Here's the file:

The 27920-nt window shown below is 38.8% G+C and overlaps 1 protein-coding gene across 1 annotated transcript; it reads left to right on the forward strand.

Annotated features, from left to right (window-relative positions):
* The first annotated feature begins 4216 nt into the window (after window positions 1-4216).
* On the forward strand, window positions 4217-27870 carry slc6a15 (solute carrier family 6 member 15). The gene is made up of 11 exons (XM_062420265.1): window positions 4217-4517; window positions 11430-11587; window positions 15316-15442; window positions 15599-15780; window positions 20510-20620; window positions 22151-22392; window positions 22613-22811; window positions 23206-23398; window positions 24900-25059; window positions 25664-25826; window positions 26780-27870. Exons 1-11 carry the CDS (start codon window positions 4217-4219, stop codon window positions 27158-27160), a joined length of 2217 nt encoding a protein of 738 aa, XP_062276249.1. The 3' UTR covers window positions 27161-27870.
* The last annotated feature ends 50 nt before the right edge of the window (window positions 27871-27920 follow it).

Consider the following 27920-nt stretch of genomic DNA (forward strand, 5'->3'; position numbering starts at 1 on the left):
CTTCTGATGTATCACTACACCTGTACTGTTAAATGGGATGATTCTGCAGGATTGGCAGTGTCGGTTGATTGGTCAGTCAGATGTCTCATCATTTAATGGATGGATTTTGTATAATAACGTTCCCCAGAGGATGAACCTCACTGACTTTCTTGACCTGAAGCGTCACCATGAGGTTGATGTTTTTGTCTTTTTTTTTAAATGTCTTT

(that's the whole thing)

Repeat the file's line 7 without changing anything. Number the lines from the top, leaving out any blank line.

CTTCTGATGTATCACTACACCTGTACTGTTAAATGGGATGATTCTGCAGGATTGGCAGTGTCGGTTGATTGGTCAGTCAGATGTCTCATCATTTAATGGATGGATTTTGTATAATAACGTTCCCCAGAGGATGAACCTCACTGACTTTCTTGACCTGAAGCGTCACCATGAGGTTGATGTTTTTGTCTTTTTTTTTAAATGTCTTT